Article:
Negative Impacts of Fast Food and Obesity in the United States

The United States has been experiencing an exponential increase in obese people, with obesity becoming a public health problem. Several factors are linked to an exponential rise in obesity rates in the U.S., including increased fast food consumption. The consumption of fast food has increased alarmingly alongside the obesity rates. Fast food is characterized by excess calories intake and escalates the risk of obesity due to increased energy density and large portion size of the foods. Increased fast food consumption and the exponential rise in obesity significantly influence the U.S. healthcare system and economy.


The growth in fast consumption and the resulting increase in obesity is associated with multiple long-term chronic diseases such as heart disease, diabetes, stroke, liver diseases, gall bladder illness, some cancers, and even premature deaths. In “The Extraordinary Science of Addictive Junk Food, 2013”, Michael Moss noted that over half of the American adult population fell in the category of overweight people, and about 25% or 40 million of the adult population were critically categorized as obese. Obesity rates among American children more than doubled between 1980 and 2013, with the figure rising past 12 million as of 1999, a figure the author believed was much higher at the time of writing the paper.

Today one in five children are obese, along with one in every three adults. The food manufacturers are blamed for the ever-escalating rise in obesity from all angles, from the academia, CDC, and American cancer society, among other concerned institutions. The U.S. secretary of agriculture, a docket where food manufacturing lies, declared obesity a national epidemic (Moss). Besides, about 24 million Americans are affected by type 2 diabetes, mostly linked to poor diet, and 79 million others are exposed to pre-diabetes. The painful type of arthritis, grout, afflicts about eight million Americans. This was once a “rich man’s disease” because of its linked to gluttony (Moss). That is how overconsumption of fast food and obesity impact American health. Of course, the cost is on the healthcare systems as millions of dollars are spent on treating preventable diseases.

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Is there anything that can be done about the situation? Of course, yes, but quite challenging because industrial food has intensively encroached on the food ecosystem. As In the “Escape from the Western Diet,” Michael Pollan referenced the words of Denis Burkit, an English doctor working in Africa who argues that one way we can escape from ‘nutritionism,’ and consecutively, the impact of the Western diet is to go back to traditional food and lifestyle our ancestors lived. But this is a daunting task given the hazardous food environments humans now inhabit and the lack of cultural tools to direct people on how to transition to traditional food. But Pollan offers a solution, hiding Burkit’s call to go backwards, but not to the bush because that may not be viable today. Instead, we need to invest more time, resources, and effort to eat well. That is something lacking in America today. Americans spend nearly below 10% of their earnings on food, under 30 minutes a day to prepare a meal, and less than an hour to enjoy what we have cooked (Pollan). So to get rid of the high-calorie fast food, we need to go a bit native and spend our time and resources gathering, preparing, and enjoying a meal.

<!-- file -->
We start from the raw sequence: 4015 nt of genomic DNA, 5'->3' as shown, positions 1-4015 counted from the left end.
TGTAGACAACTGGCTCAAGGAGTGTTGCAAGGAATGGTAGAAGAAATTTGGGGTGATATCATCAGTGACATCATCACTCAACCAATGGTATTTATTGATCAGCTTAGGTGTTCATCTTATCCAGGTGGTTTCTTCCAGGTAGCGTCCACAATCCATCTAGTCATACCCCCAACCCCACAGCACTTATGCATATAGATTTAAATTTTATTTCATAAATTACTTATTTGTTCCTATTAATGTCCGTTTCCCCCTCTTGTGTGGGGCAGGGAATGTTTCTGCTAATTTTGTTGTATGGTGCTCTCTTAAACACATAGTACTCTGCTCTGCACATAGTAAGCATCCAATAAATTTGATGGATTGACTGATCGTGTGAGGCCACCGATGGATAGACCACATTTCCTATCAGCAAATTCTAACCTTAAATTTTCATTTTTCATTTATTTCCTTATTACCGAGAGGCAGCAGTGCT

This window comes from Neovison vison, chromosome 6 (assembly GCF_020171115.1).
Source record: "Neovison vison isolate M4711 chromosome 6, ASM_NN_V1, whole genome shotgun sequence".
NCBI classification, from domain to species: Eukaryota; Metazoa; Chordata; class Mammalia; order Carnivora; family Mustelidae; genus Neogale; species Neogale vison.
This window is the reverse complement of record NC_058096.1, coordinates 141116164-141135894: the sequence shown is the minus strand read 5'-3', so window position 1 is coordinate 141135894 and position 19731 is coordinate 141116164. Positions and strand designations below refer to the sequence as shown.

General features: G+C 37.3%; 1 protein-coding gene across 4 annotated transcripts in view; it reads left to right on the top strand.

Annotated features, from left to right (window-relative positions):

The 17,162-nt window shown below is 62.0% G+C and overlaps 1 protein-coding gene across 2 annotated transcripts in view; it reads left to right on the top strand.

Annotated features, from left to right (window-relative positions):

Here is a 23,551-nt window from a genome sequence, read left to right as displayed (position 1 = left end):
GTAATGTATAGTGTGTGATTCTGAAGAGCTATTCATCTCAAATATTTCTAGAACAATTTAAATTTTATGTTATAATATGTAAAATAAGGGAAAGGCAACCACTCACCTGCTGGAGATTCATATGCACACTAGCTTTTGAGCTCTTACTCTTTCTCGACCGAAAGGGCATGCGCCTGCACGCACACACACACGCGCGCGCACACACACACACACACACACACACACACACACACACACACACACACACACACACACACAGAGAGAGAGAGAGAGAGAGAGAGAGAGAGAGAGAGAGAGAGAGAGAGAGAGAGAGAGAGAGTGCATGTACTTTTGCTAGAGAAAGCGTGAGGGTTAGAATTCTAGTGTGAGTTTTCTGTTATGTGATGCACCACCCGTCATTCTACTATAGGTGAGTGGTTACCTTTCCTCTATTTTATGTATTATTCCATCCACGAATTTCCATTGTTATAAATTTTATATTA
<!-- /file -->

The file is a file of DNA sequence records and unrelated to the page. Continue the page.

Programs such as Healthy Corners can also enhance healthy eating by increasing the availability of healthy food. Healthy Corners sustainably magnifies access to healthy foods in D.C.’s food deserts. They deliver healthy snacks and fresh produce to corner stores in low-income regions in smaller amounts than typical distributors. Size is the primary challenge making many American convenience and corner stores, not stock vegetables and fruits. Most distributors require a larger minimum order to deliver—something like 250 apples, which is challenging for small shops selling two dozen apples weekly. Smaller shops who opt to stock such produce may buy at consumer price and still require refrigeration, which is costly. The Healthy Corners program is eliminating such obstacles. D.C. Central Kitchen owns a fleet of trucks to deliver foods to transitional homes and homeless shelters and uses the same platform to deliver produce to corner shops because it has a substantial buying power due to its many facilities (Khazan, 2015). With more of the Healthy Corners program, we can increase access to healthy foods in many areas without full-service groceries and promote a healthy diet. A change in overall lifestyle to embrace physical activities and a healthy diet is also necessary to reduce the rate of obesity in the country. Taking a little walk in your free time instead of watching television can change a lot.

Overall, the rate of obesity in the United States is getting out of hand, mostly escalated by increased consumption of faster food. The impact to the Americans health is evidence, including high prevalence of chronic diseases and high cost on the healthcare systems. Getting out of the problem requires changing lifestyle patterns, including increasing the time, resources, and energy allocated to the gathering and preparing and enjoying meals.  


Michael Moss, “The Extraordinary Science of Addictive Junk Food”

Michael Pollan, “Escape from the Western Diet” Olga Khazan, “Why Don’t Convenience Stores Sell Better Food?”